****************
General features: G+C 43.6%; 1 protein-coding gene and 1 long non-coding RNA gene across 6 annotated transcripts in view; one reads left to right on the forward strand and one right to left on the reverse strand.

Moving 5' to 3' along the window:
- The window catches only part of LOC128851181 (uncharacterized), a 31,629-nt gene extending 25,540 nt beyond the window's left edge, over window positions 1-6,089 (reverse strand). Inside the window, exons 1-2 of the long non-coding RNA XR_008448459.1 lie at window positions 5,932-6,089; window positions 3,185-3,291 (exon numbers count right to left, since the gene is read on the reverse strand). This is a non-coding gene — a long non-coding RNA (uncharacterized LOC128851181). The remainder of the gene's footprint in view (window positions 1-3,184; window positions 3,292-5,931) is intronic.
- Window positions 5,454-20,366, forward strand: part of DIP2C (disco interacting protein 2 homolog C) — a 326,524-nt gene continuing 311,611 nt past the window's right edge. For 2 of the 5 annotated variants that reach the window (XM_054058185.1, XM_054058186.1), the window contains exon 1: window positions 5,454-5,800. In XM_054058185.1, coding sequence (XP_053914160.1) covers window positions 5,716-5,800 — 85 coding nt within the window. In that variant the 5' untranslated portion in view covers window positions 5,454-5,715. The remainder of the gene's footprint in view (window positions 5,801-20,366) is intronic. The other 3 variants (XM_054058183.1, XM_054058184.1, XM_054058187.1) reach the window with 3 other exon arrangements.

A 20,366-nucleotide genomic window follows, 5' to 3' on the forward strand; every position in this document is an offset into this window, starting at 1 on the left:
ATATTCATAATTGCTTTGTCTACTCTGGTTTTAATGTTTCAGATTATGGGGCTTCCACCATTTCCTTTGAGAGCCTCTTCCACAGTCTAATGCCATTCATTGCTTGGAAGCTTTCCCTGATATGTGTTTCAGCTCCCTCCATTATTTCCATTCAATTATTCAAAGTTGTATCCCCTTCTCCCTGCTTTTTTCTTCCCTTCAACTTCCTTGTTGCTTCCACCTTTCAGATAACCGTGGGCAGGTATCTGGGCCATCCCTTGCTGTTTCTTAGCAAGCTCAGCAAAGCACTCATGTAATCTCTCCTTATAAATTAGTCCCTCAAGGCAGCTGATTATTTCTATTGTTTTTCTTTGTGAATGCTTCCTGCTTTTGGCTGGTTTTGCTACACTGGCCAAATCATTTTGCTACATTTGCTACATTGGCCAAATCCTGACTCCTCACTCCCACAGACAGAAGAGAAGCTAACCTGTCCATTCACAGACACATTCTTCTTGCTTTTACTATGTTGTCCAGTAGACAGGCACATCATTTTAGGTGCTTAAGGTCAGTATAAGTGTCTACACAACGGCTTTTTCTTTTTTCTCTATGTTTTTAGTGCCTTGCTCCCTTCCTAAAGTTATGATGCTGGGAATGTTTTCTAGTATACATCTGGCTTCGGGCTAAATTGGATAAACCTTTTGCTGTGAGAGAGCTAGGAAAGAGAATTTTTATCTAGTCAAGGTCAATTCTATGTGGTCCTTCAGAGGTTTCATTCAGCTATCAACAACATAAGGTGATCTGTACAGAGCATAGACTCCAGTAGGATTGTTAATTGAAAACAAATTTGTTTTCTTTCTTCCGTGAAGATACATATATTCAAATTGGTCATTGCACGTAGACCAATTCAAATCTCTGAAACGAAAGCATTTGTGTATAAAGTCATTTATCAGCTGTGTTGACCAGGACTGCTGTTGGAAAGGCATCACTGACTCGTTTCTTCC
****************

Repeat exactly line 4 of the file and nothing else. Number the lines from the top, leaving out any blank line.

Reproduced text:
- Window positions 5,454-20,366, forward strand: part of DIP2C (disco interacting protein 2 homolog C) — a 326,524-nt gene continuing 311,611 nt past the window's right edge. For 2 of the 5 annotated variants that reach the window (XM_054058185.1, XM_054058186.1), the window contains exon 1: window positions 5,454-5,800. In XM_054058185.1, coding sequence (XP_053914160.1) covers window positions 5,716-5,800 — 85 coding nt within the window. In that variant the 5' untranslated portion in view covers window positions 5,454-5,715. The remainder of the gene's footprint in view (window positions 5,801-20,366) is intronic. The other 3 variants (XM_054058183.1, XM_054058184.1, XM_054058187.1) reach the window with 3 other exon arrangements.